What you’ll learn reading this article:
- Overview of toxic mold
- Where toxic mold may exist in your day to day life
- How to determine responsibility for toxic mold
- What you should do next
What is mold?
Mold is a type of fungus that releases spores called mycotoxins. In large quantities, they can cause health issues, such as coughing, wheezing, breathlessness, red or itchy eyes, rashes, and sore throats. Additionally, overexposure to mold can cause long-term health effects in individuals with HP (hypersensitivity pneumonitis) and has been cited as a risk factor for asthma in children.
Most people assume that mold is always black, but it actually comes in a variety of colors. You are likely to find mold in moist and humid areas or in places where there has been a leak of some kind. If the pipe under your sink has been leaking and you notice mold, the solution is fairly straightforward. Simply fix the leak and remove the mold! Unfortunately, most mold issues are nowhere near as easily resolved.
You may encounter mold in:
- Your apartment or place you rent
- Your house, condominium, or place you own
- Your workspace
- A community area (such as a gym or clubhouse)
- Your child’s school
Your apartment or place you rent:
If you are renting, you can most likely (depending on your lease and what maintenance you have agreed to be responsible for) request that your landlord takes care of the problem (and then pursue legal action if this doesn’t occur). Read our blog about Indiana landlord liability for more details.
Your house, apartment building, or place you own:
But what if you are the landlord? What if you own a building that turns out to have a mold infestation? Who can be held responsible then?
- Homeowner’s Insurance:
If you own a building with mold, you may be able to collect from your homeowner’s insurance; however, there are many caveats to this, as mold coverage is by no means guaranteed. Your policy will list “covered perils,” and if your mold was caused by one of these, you may be in luck. If the mold is caused by a water leak from an exploding hot water tank, or from water damage after a fire, for instance, you could be in luck.
Mold occurring after an actual flood would probably not be covered unless you have flood insurance. (Flood insurance can be expensive, but if you live in a flood-prone area, be aware that FEMA reports that just one inch of floodwater can cause up to $25,000 damage.)
If the mold is a result of your negligence or lack of maintenance, chances are not good that you will be able to collect from your homeowner’s insurance. Make sure to read your policy carefully and to ask your agent about perils covered and exclusions. If you feel that you were denied in error or that your insurance agency violated something called the implied covenant of good faith and fair dealing, consider consulting an experienced lawyer. Poynter & Bucheri offers a free case review.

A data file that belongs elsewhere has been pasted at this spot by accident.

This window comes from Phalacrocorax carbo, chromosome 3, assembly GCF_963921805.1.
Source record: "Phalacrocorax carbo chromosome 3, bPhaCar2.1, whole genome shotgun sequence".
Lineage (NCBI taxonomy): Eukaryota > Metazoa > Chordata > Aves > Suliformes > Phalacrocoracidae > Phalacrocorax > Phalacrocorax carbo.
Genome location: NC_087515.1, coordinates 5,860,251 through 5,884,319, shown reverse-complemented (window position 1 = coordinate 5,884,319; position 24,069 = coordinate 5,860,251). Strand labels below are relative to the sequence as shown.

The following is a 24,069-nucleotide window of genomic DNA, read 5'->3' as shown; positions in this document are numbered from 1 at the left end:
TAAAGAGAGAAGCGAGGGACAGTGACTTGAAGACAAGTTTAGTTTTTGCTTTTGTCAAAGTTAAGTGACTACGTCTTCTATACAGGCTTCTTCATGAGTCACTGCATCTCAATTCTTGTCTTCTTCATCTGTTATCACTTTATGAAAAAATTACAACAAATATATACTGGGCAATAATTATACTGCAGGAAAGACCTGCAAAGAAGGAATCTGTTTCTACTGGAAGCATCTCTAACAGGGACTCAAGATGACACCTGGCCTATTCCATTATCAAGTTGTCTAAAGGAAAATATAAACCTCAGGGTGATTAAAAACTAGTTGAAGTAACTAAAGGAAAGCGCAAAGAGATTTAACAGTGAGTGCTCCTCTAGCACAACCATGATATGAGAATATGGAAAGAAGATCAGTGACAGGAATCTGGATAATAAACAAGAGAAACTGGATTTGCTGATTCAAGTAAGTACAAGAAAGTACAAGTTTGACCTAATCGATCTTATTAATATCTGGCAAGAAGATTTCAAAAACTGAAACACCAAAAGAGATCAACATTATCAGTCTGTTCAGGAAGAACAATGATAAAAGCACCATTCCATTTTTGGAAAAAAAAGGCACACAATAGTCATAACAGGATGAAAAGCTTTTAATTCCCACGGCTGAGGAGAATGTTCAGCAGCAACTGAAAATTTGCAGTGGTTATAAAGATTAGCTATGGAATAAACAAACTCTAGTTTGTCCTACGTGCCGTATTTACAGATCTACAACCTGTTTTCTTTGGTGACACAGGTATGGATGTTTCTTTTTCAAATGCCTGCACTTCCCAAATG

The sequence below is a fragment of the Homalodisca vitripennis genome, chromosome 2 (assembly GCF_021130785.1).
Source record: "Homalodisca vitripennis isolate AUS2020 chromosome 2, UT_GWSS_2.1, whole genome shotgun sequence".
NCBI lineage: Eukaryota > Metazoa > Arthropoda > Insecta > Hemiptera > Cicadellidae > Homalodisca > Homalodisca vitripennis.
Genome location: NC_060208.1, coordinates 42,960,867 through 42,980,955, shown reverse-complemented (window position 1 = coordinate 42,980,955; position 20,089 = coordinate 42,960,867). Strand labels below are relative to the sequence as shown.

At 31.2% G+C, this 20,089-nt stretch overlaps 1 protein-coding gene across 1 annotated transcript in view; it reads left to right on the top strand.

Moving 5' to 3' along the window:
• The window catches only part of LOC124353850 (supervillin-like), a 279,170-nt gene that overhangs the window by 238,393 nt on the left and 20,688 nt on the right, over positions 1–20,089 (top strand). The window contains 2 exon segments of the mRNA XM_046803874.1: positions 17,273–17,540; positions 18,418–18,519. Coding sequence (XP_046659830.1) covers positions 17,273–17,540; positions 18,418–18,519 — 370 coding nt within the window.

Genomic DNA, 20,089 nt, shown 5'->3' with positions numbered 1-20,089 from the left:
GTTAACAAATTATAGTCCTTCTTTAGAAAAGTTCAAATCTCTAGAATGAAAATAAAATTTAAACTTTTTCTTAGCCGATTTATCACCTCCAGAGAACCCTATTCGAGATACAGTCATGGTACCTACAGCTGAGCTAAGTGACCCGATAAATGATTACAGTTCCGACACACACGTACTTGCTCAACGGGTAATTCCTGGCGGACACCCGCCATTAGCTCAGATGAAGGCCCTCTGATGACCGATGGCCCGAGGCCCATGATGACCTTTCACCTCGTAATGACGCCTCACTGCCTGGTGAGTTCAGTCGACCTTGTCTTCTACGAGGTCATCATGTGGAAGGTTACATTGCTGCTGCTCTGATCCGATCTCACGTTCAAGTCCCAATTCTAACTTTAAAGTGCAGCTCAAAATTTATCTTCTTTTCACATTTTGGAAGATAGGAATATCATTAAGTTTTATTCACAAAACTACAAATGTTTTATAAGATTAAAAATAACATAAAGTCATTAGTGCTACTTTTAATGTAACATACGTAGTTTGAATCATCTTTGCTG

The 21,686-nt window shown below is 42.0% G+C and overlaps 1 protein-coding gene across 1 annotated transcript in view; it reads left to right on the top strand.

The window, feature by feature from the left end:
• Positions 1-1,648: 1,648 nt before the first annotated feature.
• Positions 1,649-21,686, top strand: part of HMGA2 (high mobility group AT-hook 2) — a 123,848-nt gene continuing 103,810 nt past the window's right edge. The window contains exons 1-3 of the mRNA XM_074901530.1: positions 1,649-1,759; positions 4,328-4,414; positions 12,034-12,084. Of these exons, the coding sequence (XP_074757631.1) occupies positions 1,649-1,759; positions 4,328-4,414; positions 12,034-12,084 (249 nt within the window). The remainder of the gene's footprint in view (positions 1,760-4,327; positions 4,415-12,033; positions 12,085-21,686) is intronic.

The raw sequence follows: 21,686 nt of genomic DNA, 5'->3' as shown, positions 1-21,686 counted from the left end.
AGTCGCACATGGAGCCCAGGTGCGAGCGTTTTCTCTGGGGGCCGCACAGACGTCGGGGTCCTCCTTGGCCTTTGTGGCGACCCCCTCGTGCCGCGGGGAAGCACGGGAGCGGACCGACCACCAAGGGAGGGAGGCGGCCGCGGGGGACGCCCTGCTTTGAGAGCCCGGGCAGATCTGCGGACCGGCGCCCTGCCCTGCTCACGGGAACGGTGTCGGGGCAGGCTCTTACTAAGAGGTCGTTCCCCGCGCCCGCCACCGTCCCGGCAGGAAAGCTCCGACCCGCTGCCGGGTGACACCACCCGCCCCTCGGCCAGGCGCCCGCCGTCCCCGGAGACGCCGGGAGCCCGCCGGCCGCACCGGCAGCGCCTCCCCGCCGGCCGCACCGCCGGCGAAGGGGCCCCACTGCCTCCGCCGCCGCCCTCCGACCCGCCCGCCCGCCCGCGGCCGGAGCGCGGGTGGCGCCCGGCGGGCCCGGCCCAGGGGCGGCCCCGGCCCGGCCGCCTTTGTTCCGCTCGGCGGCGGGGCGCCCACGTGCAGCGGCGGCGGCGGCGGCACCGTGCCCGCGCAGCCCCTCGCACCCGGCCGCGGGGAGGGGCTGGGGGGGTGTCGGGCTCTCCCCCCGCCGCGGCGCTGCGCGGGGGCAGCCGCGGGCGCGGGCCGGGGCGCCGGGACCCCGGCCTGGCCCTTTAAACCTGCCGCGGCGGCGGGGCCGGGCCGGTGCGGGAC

- Is your builder liable?
You may have a case for negligence against your builder or contractor if you can prove that they used inferior materials, failed to install ventilation, or if the warranty was breached. This is also the case with the architect or engineer. Check to see if there is a warranty, especially if something like a lack of ventilation is at fault.
- Construction supplier
In some cases, faulty (damp) drywall or other materials may be responsible for your mold problem. If you can prove this, you may have a case.
- What about the people who sold you the house?
You may be able to hold the prior owners of your house liable if you can prove that they knew about a mold infestation and didn’t tell you. The same thing goes for the real estate agent, who is an agent of the seller and who has to abide by disclosure laws. (Property sellers are usually required to disclose information about a property’s condition that might negatively affect its value.)
- Property inspector:
Before you bought your house or building, you had it inspected. Check to see if there are any disclaimers you should know about on the inspection form. It may be that you can hold the inspection company liable for missing or failing to report on a mold infestation.
If your health has been affected by “sick building syndrome,” caused by mold, you will generally be advised to apply for Workers’ Compensation. However, you may also look at other parties such as the owner of the building.
Your child’s school:
If there is unaddressed mold in your child’s school, start by contacting the school administrators (always in writing), the school board, and/or the health department. Things get a little murky from there because (unless your child attends a private school), local or state government may be involved. You may wish to pursue a lawsuit, but you will have to file an administrative claim before going to court. An experienced lawyer will be able to advise you of the best course of action.
What you should do next:
In all of these scenarios, you will need proof, so document everything carefully, including any medical records or lost wages due to illness caused by or exacerbated by exposure to mold. Consult an experienced lawyer who can give you advice. The attorneys at Poynter & Bucheri have experience assessing claims, charge no attorney fees unless you win, and have strategic case handling. We’ll answer your questions and fight for you.
Call 1-800-265-9881 or Contact Us Online for a free case review